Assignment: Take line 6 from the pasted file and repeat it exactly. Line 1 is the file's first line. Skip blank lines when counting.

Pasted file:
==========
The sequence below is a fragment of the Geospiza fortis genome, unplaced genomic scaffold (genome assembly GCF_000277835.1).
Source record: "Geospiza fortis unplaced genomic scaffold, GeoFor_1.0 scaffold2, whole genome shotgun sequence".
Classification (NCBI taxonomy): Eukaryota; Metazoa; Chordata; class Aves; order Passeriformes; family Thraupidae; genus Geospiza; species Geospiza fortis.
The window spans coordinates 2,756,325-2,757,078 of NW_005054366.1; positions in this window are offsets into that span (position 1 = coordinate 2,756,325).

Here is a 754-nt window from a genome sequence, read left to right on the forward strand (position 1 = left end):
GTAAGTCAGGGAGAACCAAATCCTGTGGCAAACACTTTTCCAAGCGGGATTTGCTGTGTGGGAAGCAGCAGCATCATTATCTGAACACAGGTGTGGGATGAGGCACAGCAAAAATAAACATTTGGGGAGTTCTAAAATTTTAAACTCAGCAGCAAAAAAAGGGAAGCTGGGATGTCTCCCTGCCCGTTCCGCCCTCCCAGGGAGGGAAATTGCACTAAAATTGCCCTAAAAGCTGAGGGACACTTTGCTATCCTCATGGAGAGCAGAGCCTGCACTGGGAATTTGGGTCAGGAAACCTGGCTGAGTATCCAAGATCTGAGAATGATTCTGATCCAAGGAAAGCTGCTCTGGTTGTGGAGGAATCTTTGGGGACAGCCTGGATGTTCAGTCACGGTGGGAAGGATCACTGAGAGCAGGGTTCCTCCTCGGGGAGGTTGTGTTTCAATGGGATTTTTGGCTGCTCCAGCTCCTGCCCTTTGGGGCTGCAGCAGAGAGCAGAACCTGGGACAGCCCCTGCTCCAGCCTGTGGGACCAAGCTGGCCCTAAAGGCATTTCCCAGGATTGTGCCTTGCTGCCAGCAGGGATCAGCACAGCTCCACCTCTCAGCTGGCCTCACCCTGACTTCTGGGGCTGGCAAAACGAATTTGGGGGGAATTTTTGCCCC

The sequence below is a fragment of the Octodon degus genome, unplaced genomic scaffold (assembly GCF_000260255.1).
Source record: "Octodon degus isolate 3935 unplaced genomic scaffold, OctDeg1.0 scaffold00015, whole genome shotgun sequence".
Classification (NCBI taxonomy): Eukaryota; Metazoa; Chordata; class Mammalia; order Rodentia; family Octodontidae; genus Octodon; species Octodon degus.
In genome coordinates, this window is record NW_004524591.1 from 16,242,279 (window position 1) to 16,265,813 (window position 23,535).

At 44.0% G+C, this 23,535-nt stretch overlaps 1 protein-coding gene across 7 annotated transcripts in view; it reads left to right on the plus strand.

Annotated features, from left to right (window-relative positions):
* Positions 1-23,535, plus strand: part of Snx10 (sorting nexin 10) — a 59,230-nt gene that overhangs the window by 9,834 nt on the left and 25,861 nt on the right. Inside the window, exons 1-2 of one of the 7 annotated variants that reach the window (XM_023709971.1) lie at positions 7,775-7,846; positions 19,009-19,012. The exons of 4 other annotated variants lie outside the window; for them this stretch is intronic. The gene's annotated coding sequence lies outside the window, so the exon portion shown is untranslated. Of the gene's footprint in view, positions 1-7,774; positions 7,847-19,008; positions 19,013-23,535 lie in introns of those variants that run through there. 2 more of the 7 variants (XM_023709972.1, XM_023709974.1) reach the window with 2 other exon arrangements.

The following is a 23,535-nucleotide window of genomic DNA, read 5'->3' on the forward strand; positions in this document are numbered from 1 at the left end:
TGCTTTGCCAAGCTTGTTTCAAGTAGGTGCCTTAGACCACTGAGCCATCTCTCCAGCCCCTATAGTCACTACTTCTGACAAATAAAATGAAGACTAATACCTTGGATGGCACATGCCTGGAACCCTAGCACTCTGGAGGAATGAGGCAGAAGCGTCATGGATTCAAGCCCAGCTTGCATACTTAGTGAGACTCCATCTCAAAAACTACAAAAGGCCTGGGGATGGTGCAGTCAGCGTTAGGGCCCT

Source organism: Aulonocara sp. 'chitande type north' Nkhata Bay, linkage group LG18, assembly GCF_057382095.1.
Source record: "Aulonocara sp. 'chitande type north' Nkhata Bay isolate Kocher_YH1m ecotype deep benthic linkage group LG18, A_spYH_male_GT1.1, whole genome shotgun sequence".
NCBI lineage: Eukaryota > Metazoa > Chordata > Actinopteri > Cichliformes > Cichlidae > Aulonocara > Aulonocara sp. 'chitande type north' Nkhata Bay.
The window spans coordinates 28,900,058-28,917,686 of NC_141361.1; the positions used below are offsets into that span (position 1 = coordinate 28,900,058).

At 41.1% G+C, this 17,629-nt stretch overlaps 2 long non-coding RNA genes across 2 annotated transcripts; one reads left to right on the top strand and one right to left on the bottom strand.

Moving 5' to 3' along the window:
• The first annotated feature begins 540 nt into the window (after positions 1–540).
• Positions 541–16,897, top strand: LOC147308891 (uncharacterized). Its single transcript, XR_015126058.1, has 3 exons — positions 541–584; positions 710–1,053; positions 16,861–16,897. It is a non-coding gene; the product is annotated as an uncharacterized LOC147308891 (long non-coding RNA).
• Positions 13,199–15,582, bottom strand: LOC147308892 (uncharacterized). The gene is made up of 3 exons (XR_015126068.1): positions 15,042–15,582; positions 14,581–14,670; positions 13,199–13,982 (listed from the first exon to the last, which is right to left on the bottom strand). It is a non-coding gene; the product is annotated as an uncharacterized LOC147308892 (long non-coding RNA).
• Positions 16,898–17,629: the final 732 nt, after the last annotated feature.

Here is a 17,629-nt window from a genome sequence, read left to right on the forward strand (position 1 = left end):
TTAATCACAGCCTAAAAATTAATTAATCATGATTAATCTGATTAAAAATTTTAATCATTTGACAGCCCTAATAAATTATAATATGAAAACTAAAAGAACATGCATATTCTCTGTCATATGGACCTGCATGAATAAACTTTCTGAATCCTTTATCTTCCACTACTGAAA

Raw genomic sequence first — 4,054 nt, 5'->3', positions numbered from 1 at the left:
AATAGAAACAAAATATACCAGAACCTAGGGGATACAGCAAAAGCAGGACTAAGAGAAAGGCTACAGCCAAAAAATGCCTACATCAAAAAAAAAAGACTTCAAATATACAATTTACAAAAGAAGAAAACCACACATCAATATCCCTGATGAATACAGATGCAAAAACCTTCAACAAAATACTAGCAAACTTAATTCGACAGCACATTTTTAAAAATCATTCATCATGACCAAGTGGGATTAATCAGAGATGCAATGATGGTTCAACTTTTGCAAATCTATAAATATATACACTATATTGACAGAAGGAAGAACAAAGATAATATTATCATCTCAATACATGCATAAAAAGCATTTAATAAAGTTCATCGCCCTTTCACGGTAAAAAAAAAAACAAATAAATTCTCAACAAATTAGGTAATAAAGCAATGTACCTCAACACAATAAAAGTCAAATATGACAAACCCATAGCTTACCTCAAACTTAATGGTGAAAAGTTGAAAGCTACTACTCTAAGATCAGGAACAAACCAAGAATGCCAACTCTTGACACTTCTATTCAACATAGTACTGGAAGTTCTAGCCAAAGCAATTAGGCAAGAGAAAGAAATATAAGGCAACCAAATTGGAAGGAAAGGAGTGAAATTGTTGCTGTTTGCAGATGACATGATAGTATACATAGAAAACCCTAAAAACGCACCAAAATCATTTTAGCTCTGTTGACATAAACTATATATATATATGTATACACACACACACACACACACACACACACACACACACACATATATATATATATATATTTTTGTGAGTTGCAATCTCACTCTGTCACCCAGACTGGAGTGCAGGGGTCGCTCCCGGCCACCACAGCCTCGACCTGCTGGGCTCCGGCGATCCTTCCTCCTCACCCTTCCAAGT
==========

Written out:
GTAAGTCAGGGAGAACCAAATCCTGTGGCAAACACTTTTCCAAGCGGGATTTGCTGTGTGGGAAGCAGCAGCATCATTATCTGAACACAGGTGTGGGATGAGGCACAGCAAAAATAAACATTTGGGGAGTTCTAAAATTTTAAACTCAGCAGCAAAAAAAGGGAAGCTGGGATGTCTCCCTGCCCGTTCCGCCCTCCCAGGGAGGGAAATTGCACTAAAATTGCCCTAAAAGCTGAGGGACACTTTGCTATCCTCATGGAGAGCAGAGCCTGCACTGGGAATTTGGGTCAGGAAACCTGGCTGAGTATCCAAGATCTGAGAATGATTCTGATCCAAGGAAAGCTGCTCTGGTTGTGGAGGAATCTTTGGGGACAGCCTGGATGTTCAGTCACGGTGGGAAGGATCACTGAGAGCAGGGTTCCTCCTCGGGGAGGTTGTGTTTCAATGGGATTTTTGGCTGCTCCAGCTCCTGCCCTTTGGGGCTGCAGCAGAGAGCAGAACCTGGGACAGCCCCTGCTCCAGCCTGTGGGACCAAGCTGGCCCTAAAGGCATTTCCCAGGATTGTGCCTTGCTGCCAGCAGGGATCAGCACAGCTCCACCTCTCAGCTGGCCTCACCCTGACTTCTGGGGCTGGCAAAACGAATTTGGGGGGAATTTTTGCCCC